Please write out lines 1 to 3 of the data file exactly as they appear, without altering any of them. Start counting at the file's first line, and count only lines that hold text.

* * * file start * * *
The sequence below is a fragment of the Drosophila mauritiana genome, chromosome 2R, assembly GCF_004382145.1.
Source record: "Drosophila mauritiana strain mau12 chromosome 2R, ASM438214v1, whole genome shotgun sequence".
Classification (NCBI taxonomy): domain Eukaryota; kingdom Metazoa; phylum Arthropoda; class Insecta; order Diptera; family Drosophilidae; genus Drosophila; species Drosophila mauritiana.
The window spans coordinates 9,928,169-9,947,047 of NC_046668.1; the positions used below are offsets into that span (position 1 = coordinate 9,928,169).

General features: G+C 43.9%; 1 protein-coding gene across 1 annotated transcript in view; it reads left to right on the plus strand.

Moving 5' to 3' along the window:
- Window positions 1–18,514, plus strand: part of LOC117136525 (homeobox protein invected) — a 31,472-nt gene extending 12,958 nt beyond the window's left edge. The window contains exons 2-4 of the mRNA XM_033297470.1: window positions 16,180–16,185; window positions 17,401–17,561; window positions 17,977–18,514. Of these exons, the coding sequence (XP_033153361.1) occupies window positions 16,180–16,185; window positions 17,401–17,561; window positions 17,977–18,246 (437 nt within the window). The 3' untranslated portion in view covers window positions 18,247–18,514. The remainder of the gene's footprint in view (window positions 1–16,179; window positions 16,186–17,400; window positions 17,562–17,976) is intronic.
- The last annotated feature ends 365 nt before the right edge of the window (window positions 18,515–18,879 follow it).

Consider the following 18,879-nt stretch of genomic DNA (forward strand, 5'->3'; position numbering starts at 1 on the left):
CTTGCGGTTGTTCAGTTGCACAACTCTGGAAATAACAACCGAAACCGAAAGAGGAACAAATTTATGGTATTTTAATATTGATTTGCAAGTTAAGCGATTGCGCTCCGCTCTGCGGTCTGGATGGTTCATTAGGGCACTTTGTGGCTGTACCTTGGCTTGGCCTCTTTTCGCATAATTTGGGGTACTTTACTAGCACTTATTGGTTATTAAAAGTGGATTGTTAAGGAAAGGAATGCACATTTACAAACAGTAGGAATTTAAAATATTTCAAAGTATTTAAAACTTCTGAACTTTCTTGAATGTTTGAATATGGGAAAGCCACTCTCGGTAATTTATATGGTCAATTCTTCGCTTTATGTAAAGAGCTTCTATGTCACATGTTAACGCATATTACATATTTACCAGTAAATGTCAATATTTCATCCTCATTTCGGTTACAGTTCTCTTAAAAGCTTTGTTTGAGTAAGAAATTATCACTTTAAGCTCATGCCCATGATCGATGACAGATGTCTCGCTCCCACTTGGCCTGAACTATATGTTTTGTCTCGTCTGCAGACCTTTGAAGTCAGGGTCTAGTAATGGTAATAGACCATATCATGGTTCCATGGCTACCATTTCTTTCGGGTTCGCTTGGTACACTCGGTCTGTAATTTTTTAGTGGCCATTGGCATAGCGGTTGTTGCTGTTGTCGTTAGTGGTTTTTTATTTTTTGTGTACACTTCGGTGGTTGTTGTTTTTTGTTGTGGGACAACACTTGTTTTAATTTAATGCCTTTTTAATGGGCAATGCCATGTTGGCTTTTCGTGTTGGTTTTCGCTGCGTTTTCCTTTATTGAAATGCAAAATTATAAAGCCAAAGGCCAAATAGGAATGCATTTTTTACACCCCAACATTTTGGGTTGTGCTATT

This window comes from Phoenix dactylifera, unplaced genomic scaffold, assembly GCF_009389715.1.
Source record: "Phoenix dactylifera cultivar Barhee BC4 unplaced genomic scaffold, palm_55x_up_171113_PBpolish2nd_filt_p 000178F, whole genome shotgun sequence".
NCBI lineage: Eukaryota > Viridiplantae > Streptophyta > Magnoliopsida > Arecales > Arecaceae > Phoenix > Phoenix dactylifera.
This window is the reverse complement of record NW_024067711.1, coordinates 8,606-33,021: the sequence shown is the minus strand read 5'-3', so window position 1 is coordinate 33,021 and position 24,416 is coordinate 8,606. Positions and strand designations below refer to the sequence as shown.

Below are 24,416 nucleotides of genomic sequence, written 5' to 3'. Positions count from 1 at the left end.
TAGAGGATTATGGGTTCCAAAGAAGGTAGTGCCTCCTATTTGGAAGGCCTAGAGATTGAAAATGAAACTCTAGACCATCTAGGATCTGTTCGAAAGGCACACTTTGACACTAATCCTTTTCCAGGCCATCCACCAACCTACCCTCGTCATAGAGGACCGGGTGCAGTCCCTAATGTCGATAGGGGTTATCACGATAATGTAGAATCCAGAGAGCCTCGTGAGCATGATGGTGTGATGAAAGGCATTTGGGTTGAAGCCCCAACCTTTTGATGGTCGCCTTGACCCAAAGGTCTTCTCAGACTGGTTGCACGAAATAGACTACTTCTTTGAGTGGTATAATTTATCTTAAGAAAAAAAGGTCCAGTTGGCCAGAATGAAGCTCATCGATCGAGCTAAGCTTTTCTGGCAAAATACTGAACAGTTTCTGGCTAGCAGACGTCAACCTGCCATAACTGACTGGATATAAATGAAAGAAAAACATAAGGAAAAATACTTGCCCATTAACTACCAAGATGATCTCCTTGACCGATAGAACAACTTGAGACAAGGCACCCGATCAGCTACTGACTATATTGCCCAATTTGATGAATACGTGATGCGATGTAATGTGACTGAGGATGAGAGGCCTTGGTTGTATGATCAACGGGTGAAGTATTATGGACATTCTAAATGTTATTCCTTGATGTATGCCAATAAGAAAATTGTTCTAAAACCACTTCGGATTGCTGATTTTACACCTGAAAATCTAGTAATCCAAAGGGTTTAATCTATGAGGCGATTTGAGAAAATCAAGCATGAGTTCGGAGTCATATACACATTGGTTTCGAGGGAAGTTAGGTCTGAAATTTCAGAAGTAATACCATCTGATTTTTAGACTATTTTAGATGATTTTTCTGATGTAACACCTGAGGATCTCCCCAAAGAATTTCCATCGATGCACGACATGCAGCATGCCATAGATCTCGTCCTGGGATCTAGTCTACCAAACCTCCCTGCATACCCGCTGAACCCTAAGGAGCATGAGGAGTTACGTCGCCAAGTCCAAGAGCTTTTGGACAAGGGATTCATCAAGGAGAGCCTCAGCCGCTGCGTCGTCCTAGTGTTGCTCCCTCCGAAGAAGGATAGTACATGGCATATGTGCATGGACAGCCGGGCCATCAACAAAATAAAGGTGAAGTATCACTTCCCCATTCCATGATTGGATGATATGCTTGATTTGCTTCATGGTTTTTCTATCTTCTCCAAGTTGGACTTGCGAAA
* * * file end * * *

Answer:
The sequence below is a fragment of the Drosophila mauritiana genome, chromosome 2R, assembly GCF_004382145.1.
Source record: "Drosophila mauritiana strain mau12 chromosome 2R, ASM438214v1, whole genome shotgun sequence".
Classification (NCBI taxonomy): domain Eukaryota; kingdom Metazoa; phylum Arthropoda; class Insecta; order Diptera; family Drosophilidae; genus Drosophila; species Drosophila mauritiana.